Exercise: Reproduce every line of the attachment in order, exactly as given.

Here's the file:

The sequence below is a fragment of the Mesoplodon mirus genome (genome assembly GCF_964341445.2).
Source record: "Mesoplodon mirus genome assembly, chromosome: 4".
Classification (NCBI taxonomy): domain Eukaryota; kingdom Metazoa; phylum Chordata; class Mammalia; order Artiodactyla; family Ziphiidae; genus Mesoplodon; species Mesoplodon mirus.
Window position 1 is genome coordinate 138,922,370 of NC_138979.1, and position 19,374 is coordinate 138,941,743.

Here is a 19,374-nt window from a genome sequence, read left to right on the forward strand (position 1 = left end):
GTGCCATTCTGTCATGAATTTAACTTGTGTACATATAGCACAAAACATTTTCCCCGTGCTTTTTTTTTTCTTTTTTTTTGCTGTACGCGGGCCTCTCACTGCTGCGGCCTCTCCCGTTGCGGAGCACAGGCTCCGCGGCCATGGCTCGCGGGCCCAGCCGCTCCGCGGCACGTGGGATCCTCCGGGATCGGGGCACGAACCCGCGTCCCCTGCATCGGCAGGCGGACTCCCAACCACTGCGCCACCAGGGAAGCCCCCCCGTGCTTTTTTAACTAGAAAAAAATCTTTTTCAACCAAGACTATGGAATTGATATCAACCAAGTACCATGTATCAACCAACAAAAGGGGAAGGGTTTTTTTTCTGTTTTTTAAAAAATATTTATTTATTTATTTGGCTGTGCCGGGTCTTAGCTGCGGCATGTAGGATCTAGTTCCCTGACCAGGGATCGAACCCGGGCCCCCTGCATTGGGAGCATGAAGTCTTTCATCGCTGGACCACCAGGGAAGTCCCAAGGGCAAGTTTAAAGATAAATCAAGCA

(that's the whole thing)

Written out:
The sequence below is a fragment of the Mesoplodon mirus genome (genome assembly GCF_964341445.2).
Source record: "Mesoplodon mirus genome assembly, chromosome: 4".
Classification (NCBI taxonomy): domain Eukaryota; kingdom Metazoa; phylum Chordata; class Mammalia; order Artiodactyla; family Ziphiidae; genus Mesoplodon; species Mesoplodon mirus.
Window position 1 is genome coordinate 138,922,370 of NC_138979.1, and position 19,374 is coordinate 138,941,743.

Here is a 19,374-nt window from a genome sequence, read left to right on the forward strand (position 1 = left end):
GTGCCATTCTGTCATGAATTTAACTTGTGTACATATAGCACAAAACATTTTCCCCGTGCTTTTTTTTTTCTTTTTTTTTGCTGTACGCGGGCCTCTCACTGCTGCGGCCTCTCCCGTTGCGGAGCACAGGCTCCGCGGCCATGGCTCGCGGGCCCAGCCGCTCCGCGGCACGTGGGATCCTCCGGGATCGGGGCACGAACCCGCGTCCCCTGCATCGGCAGGCGGACTCCCAACCACTGCGCCACCAGGGAAGCCCCCCCGTGCTTTTTTAACTAGAAAAAAATCTTTTTCAACCAAGACTATGGAATTGATATCAACCAAGTACCATGTATCAACCAACAAAAGGGGAAGGGTTTTTTTTCTGTTTTTTAAAAAATATTTATTTATTTATTTGGCTGTGCCGGGTCTTAGCTGCGGCATGTAGGATCTAGTTCCCTGACCAGGGATCGAACCCGGGCCCCCTGCATTGGGAGCATGAAGTCTTTCATCGCTGGACCACCAGGGAAGTCCCAAGGGCAAGTTTAAAGATAAATCAAGCA